Young people within NHS Greater Glasgow and Clyde (NHSGGC) with certain conditions are to be offered the Pfizer-BioNTech vaccine, in line with the latest advice from the Joint Committee on Vaccination and Immunisation (JCVI), before the majority of schools return on the 16th of August.
The vaccine will be offered to around 4,000 children and young people in Scotland affected by severe neuro-disabilities, Down’s syndrome, underlying conditions resulting in immunosuppression, and those who have a diagnosis of Learning/Intellectual disability.
Also to be invited by NHSGGC are children and young people aged 12 and over who are household contacts of persons (adults or children) who are immunosuppressed, to provide indirect protection for that member of their household. A household contact is defined as someone living in the same house, or anyone the person comes in to contact with face-to-face on most days of the week, such as a carer.
Young people aged 16 to 17 years of age who are at higher risk of serious COVID-19 had been invited forward for vaccination, as recommended by the JCVI previously. NHSGGC will be inviting those that are now 16 who were not vaccinated as part of that earlier offer forward now.
Dr Linda de Caestecker, Director of Public Health for NHSGGC, said:
“From this week, we will be contacting parents or carers of vulnerable children and young people aged 12 and over to get the COVID-19 vaccine and aim to have the majority of first dose vaccinations complete before schools return.
“Invitations will be extended by letter, phone or through their regular healthcare professional. The vaccine will be administered in the most appropriate setting depending on the child or young person’s care or health needs. That may be in their own house, in a care setting, or at a clinic.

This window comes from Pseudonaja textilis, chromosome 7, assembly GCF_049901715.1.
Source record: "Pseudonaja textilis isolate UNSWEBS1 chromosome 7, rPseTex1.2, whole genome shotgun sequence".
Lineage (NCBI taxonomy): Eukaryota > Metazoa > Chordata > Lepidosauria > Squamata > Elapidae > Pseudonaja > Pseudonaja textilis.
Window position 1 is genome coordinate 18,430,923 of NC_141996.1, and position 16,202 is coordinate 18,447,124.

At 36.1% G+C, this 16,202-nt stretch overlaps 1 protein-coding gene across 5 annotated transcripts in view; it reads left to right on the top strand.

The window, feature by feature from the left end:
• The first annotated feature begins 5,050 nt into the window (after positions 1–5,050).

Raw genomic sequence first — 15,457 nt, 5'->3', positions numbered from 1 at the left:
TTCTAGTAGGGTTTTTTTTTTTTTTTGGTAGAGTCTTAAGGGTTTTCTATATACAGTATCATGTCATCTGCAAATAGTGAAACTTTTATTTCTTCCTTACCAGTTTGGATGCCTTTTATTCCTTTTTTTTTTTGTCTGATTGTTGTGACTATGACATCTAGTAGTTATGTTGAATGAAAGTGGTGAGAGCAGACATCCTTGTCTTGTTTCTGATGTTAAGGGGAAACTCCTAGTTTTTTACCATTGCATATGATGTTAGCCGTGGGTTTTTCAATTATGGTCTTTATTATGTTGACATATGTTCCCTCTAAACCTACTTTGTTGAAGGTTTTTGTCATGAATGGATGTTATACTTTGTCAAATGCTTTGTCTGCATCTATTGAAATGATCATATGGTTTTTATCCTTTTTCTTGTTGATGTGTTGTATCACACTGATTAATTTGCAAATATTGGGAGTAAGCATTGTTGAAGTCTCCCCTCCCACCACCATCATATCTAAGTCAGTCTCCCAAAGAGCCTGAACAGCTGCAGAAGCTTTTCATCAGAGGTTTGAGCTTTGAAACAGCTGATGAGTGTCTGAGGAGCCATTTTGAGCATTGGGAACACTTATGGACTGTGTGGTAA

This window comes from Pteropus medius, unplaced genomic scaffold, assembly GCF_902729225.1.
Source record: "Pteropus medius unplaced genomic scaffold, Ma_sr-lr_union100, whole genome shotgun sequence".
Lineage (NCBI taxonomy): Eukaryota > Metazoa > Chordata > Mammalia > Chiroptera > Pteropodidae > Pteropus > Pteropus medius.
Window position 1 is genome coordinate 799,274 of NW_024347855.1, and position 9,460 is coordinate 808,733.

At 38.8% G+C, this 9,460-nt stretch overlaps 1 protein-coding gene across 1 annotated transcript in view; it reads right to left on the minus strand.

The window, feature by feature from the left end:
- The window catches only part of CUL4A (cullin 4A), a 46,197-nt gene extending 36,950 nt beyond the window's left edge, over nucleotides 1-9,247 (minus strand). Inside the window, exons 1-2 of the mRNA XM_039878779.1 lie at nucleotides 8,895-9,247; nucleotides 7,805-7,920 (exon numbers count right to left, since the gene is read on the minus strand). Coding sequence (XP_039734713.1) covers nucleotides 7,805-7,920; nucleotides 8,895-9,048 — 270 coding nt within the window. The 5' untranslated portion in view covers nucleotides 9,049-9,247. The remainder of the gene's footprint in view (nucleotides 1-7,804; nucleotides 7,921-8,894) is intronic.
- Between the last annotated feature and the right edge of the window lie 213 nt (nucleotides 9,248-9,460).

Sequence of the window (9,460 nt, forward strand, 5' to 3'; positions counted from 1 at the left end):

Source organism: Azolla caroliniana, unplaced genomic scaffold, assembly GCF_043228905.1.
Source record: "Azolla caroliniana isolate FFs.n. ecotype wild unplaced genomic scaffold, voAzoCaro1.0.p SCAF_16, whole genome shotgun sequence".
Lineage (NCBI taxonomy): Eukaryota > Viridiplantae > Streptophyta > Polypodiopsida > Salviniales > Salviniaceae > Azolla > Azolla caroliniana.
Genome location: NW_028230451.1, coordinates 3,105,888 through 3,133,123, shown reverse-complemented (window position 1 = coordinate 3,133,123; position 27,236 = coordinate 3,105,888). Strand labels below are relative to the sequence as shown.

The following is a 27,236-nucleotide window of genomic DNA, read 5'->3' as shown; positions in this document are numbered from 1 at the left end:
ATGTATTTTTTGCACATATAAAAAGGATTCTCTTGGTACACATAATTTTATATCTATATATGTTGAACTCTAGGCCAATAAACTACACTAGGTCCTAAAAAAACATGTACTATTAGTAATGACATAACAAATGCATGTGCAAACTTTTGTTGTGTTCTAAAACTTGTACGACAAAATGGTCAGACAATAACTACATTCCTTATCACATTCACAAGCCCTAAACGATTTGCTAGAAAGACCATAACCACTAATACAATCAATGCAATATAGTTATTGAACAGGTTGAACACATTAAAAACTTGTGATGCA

“Those aged 12 and over who are household contacts of someone who is immunosuppressed, or who have regular face to face contact with someone who is, will receive a national letter.
“There is no need for anyone in these groups to do anything, we will be in contact and please do not attend a drop-in clinic as the vaccine cannot be administered to these groups in that setting.
“We would urge those now eligible to get the vaccine to provide the best protection against coronavirus.
Health Secretary, Humza Yousaf, said:
“The programme has always offered vaccine to groups where the benefits far outweigh the risks. The research and evidence shows that is the case for young people in these key vulnerable groups and they should now be called forward for a COVID-19 vaccine.
“I would urge any parent or carer who has a child or young person eligible for a vaccine to visit NHS Inform where they can find the most up-to-date information; and read the leaflet that they will receive with their letter or from their Health Board. Parents, carers or young people can also speak to their local health professional to discuss this further if they need to.”
The JCVI is not currently advising routine vaccination of children outside of these groups, based on the current evidence and is of the view, at this time, that the health benefits of universal vaccination in children and young people below the age of 18 years do not outweigh the potential risks
As Scotland does not have a national Learning Disability Register we are taking a straightforward approach of inviting everyone with a diagnosed learning/intellectual disability for vaccination. This does not include people with learning difficulties such as dyslexia or ADHD.
The latest JCVI advice published on 19 July 2021 can be accessed via the following link: